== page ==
Sand Up to the Axles

For Dan Byrne, E76, driving the 5,800 miles in the Budapest to Bamako road rally was an unforgettable mix of tribulations and triumphs
Dan Bryne on the road in North Africa
The road race across two continents, says Dan Bryne, was “was amazing.” Photo: Dan Byrne
November 20, 2012

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There are three types of fun in this world, according to Dan Byrne, E76: “Snow skiing under a blue sky, climbing a mountain, and ‘Holy mackerel, I can’t believe we made it through that, I thought we were going to die.’ ”

An opportunity for the third kind of fun arose when Byrne and three teammates competed in Africa’s largest charity road rally, Budapest to Bamako 2012, covering 5,800 miles over two continents. “We were driving off-road over a 5,000-foot pass in the Atlas Mountains in Morocco at midnight in heavy snow with no guardrails and no headlights,” he recalls. “We later realized if we had taken a wrong turn we would have fallen a thousand feet. At least it was pitch black, so we couldn’t see how dangerous it was.”

He and his companions in Team Bright-Eyed—an entrepreneur named Art Edstrom; a writer for GQ Magazine, Sean Flynn; and Byrne’s son Conor, a pilot, rock climber and “great navigator”—were the first American squad to participate in the intercontinental road rally, which raises money to benefit children in West Africa.

One hundred fifty vehicles were pitted against each other in the race in January. Team Bright-Eyed, driving a diesel-powered 1995 Toyota Land Cruiser called the Wildebeest, finished 28th out of 40 in its category, and raised $10,000 toward a vocational school and an orphanage in Guinea Bissau. “This was on my bucket list after climbing 12,000-foot Mount Adams in Washington and ahead of visiting Antarctica,” Byrne says.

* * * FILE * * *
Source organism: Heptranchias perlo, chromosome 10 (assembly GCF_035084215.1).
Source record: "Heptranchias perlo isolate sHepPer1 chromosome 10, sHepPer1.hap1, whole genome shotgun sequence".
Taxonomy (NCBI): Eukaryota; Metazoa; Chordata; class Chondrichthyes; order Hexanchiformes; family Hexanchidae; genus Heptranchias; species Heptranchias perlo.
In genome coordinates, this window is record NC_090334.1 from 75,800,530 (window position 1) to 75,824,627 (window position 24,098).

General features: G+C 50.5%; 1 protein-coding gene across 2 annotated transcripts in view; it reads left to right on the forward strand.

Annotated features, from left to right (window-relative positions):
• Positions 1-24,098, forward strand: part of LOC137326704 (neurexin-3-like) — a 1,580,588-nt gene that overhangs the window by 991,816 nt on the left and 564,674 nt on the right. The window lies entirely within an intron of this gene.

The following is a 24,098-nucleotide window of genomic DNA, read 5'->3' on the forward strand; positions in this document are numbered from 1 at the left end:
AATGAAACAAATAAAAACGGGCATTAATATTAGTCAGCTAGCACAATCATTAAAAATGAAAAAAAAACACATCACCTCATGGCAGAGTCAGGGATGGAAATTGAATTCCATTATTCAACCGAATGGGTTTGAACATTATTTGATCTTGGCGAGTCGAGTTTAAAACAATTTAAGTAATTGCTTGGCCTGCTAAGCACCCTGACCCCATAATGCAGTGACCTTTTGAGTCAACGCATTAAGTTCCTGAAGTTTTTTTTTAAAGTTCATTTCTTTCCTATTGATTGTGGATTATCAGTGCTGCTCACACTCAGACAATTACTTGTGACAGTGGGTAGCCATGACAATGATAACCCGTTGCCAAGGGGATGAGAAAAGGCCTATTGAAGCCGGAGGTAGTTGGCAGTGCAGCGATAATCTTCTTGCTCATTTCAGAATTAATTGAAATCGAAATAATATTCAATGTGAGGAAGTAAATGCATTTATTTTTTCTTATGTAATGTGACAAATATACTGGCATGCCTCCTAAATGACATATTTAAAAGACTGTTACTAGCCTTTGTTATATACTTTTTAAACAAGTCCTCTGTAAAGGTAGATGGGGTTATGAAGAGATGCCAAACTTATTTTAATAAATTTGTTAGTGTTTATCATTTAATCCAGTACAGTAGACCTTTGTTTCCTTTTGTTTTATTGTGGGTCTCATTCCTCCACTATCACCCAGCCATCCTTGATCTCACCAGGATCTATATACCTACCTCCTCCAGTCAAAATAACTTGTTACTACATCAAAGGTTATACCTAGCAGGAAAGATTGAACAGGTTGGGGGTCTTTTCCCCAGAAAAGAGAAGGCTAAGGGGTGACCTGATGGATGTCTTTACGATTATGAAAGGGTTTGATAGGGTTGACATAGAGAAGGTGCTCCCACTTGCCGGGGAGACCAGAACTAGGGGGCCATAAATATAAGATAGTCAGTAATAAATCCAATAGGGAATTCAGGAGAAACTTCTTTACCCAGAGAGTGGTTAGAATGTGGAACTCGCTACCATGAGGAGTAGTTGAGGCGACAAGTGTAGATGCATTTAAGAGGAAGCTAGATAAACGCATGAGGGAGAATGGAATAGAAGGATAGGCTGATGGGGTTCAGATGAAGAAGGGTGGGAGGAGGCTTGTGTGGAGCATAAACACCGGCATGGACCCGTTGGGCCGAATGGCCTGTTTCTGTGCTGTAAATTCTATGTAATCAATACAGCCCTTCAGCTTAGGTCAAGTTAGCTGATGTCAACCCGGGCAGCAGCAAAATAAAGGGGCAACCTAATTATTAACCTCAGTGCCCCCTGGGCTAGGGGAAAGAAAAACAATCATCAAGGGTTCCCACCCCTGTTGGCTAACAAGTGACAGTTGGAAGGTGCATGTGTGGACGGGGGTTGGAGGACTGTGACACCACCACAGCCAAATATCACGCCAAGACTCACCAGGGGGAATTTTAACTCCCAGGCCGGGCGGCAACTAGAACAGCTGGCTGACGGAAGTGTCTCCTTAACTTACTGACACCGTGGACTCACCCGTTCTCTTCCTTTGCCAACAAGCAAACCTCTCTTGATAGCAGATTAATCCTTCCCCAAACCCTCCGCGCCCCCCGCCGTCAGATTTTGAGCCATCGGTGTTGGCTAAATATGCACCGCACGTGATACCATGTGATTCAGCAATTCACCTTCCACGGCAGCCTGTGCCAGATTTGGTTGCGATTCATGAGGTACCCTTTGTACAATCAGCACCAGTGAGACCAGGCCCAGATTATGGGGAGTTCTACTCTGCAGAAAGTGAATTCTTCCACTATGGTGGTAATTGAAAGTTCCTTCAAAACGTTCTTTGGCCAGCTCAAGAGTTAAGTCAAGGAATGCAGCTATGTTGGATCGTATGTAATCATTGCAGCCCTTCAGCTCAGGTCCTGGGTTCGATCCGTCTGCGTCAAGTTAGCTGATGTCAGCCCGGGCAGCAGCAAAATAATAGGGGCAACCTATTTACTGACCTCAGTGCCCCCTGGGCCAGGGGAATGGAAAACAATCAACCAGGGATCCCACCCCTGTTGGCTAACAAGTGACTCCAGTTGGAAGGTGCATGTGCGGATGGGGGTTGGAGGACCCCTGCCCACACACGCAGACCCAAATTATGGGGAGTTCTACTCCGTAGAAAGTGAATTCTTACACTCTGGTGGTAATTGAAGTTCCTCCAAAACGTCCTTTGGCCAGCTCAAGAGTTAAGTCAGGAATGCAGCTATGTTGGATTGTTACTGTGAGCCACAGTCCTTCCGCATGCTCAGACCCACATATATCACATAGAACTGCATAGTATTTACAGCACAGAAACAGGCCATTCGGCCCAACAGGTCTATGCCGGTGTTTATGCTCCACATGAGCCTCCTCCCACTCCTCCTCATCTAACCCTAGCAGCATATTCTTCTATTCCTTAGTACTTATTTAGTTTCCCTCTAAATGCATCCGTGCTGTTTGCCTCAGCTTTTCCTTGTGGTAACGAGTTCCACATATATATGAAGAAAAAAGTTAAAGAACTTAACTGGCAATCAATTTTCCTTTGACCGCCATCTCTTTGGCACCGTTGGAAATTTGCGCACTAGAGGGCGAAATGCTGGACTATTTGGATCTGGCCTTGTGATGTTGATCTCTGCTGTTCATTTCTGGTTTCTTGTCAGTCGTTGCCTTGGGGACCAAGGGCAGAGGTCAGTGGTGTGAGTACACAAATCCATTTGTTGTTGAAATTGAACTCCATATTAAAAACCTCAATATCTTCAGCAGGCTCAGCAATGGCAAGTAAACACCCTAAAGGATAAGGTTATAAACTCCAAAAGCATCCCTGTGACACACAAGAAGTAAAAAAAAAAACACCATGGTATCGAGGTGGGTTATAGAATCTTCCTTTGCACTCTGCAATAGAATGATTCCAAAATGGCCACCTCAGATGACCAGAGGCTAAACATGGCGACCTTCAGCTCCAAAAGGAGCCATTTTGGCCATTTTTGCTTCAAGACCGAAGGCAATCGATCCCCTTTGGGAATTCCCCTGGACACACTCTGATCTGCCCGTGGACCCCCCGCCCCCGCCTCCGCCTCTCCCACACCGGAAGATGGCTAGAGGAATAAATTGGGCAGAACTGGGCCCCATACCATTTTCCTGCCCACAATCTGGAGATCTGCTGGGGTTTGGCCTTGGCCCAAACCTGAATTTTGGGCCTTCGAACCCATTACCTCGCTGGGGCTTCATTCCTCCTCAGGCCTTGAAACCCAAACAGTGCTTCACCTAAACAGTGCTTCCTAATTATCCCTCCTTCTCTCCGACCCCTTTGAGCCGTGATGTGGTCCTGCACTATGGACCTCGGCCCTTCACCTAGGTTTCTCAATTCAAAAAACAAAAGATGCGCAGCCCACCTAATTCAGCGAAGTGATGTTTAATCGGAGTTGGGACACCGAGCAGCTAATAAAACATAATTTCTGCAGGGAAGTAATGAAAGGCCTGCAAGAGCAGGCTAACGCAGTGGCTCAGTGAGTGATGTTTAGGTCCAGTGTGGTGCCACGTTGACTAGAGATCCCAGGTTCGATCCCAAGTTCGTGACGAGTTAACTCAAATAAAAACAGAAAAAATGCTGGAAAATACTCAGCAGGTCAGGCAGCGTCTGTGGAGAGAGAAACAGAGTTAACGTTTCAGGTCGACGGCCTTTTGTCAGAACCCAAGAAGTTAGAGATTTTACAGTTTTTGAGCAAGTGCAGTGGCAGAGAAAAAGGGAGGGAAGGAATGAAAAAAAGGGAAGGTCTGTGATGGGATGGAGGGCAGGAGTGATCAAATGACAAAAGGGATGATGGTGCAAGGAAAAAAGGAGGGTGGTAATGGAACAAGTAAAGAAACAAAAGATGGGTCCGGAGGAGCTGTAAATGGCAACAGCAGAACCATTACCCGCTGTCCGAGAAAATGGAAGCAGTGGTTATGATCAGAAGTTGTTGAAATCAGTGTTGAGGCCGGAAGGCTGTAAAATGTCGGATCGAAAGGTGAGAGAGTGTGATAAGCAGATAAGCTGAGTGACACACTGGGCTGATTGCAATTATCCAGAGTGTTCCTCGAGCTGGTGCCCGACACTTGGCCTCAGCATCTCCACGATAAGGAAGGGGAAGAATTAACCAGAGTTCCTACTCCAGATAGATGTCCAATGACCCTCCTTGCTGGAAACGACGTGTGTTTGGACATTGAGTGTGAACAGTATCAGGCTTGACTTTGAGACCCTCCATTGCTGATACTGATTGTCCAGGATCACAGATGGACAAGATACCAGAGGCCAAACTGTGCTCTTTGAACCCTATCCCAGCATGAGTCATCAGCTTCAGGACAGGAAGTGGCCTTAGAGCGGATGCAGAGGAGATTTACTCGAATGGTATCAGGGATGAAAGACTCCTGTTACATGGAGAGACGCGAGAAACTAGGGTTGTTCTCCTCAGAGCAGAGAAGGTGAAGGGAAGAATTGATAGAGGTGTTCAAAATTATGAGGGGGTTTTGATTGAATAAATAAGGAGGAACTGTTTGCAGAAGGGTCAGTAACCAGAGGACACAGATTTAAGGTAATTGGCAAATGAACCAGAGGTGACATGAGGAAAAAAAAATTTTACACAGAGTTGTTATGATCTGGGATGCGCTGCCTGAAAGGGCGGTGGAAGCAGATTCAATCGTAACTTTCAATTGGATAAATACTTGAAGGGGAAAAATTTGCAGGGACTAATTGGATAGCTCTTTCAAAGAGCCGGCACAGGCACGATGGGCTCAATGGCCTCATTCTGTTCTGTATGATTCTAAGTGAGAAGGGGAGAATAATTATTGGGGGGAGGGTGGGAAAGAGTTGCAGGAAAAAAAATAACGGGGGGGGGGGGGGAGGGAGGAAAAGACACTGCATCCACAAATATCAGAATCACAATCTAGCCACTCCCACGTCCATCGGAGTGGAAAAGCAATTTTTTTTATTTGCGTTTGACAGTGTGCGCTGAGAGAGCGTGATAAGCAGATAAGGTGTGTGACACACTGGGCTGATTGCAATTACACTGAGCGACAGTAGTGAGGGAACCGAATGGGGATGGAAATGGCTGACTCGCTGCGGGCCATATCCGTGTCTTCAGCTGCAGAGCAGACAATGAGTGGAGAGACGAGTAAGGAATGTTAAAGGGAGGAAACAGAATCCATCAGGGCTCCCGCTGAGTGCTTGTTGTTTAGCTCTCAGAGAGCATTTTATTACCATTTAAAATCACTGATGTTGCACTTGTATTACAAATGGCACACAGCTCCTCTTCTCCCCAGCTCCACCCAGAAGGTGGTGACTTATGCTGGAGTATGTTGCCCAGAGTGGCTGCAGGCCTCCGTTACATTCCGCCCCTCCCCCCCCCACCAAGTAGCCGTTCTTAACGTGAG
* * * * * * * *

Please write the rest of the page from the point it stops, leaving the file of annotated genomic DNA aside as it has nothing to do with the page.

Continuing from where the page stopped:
Byrne is an engineering entrepreneur based in Seattle. He founded a specialty gas company that was acquired in 2006 by Airgas, the largest U.S. distributor of industrial, medical and specialty gases. Now he is working to commercialize temperature-control and refrigeration systems—powered by electricity or solar energy—that could help deliver vaccines to the developing world.

As a young man, he dropped out of Bates College to become an auto mechanic. For two years, he trained with General Motors, learning to fix Oldsmobiles and Buicks, then servicing Caterpillars. That led to an epiphany. “I realized I wanted to design these things,” he says. So he returned to college, at Tufts, to become an engineer. “I was the only kid in my engineering class who could rebuild a transmission,” he recollects.

Today his passion is renewable energy, and he is a sponsor of the cycling team and the hybrid racing team at Tufts. He has also established a scholarship in mechanical engineering and an innovation fund to promote hands-on learning.

Years from now, when he looks back on Budapest to Bamako 2012, Byrne will remember the floods, he says—his team had to ford rivers, using a snorkel tube to make sure their motor didn’t drown. And he’ll never forget what it was like to forage for food. “In the first world, we have unlimited choices,” he notes, “but in Africa there were virtually no supermarkets. We had to go from shop to shop and didn’t even understand what was being sold. The labels were in Arabic. Surviving on figs and nuts got old pretty fast.”

Then there was the recurring need to offer bribes, or “petits cadeaux,” to guards at border crossings. Flashlights, tea, bandages and team hats usually did the trick, and “anything with ‘Obama’ was superb,” he says. Even the occasional flat tire presented memorable challenges to the former mechanic: in Western Sahara, Byrne had to jack up a vehicle that was buried in sand up to its axles. That didn’t stop the team from finishing in the top 25.

Byrne sums it up this way: “It was amazing. It was grueling.” But if the hardships of the journey were out of the ordinary, the connections Byrne made with people were more exceptional still: “The woman who runs the orphanage. A kid I have come to consider almost as a son. The man who made us a fabulous meal and said, ‘Welcome to Morocco.’ I’ll remember things like that.”

This article first appeared in the Fall 2012 issue of Tufts Magazine.

Mark Sullivan is a freelance writer.